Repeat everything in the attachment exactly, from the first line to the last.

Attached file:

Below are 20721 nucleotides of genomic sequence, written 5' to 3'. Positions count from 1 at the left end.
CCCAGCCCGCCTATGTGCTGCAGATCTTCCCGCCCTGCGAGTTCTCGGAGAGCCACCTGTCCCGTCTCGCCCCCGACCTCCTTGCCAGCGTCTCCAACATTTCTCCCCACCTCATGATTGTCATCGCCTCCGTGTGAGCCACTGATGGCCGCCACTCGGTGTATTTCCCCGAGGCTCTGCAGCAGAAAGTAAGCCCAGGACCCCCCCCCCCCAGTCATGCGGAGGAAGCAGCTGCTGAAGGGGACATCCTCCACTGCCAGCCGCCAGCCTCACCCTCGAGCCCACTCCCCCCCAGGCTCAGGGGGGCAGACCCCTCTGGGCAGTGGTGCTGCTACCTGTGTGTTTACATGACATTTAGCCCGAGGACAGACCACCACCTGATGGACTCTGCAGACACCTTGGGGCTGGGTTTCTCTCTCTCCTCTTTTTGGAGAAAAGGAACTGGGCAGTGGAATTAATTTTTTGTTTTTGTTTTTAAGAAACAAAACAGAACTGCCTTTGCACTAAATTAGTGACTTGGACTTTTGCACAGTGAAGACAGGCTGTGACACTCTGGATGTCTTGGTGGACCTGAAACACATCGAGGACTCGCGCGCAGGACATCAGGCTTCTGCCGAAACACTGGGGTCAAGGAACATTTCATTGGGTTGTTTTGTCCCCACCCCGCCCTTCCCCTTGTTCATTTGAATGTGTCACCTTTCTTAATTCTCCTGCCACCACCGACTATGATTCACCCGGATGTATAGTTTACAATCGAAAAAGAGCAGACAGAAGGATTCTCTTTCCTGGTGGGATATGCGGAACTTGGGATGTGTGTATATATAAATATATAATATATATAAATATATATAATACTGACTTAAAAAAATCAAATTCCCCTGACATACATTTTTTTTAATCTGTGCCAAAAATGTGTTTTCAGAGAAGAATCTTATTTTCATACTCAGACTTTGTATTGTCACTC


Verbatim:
Below are 20721 nucleotides of genomic sequence, written 5' to 3'. Positions count from 1 at the left end.
CCCAGCCCGCCTATGTGCTGCAGATCTTCCCGCCCTGCGAGTTCTCGGAGAGCCACCTGTCCCGTCTCGCCCCCGACCTCCTTGCCAGCGTCTCCAACATTTCTCCCCACCTCATGATTGTCATCGCCTCCGTGTGAGCCACTGATGGCCGCCACTCGGTGTATTTCCCCGAGGCTCTGCAGCAGAAAGTAAGCCCAGGACCCCCCCCCCCCAGTCATGCGGAGGAAGCAGCTGCTGAAGGGGACATCCTCCACTGCCAGCCGCCAGCCTCACCCTCGAGCCCACTCCCCCCCAGGCTCAGGGGGGCAGACCCCTCTGGGCAGTGGTGCTGCTACCTGTGTGTTTACATGACATTTAGCCCGAGGACAGACCACCACCTGATGGACTCTGCAGACACCTTGGGGCTGGGTTTCTCTCTCTCCTCTTTTTGGAGAAAAGGAACTGGGCAGTGGAATTAATTTTTTGTTTTTGTTTTTAAGAAACAAAACAGAACTGCCTTTGCACTAAATTAGTGACTTGGACTTTTGCACAGTGAAGACAGGCTGTGACACTCTGGATGTCTTGGTGGACCTGAAACACATCGAGGACTCGCGCGCAGGACATCAGGCTTCTGCCGAAACACTGGGGTCAAGGAACATTTCATTGGGTTGTTTTGTCCCCACCCCGCCCTTCCCCTTGTTCATTTGAATGTGTCACCTTTCTTAATTCTCCTGCCACCACCGACTATGATTCACCCGGATGTATAGTTTACAATCGAAAAAGAGCAGACAGAAGGATTCTCTTTCCTGGTGGGATATGCGGAACTTGGGATGTGTGTATATATAAATATATAATATATATAAATATATATAATACTGACTTAAAAAAATCAAATTCCCCTGACATACATTTTTTTTAATCTGTGCCAAAAATGTGTTTTCAGAGAAGAATCTTATTTTCATACTCAGACTTTGTATTGTCACTC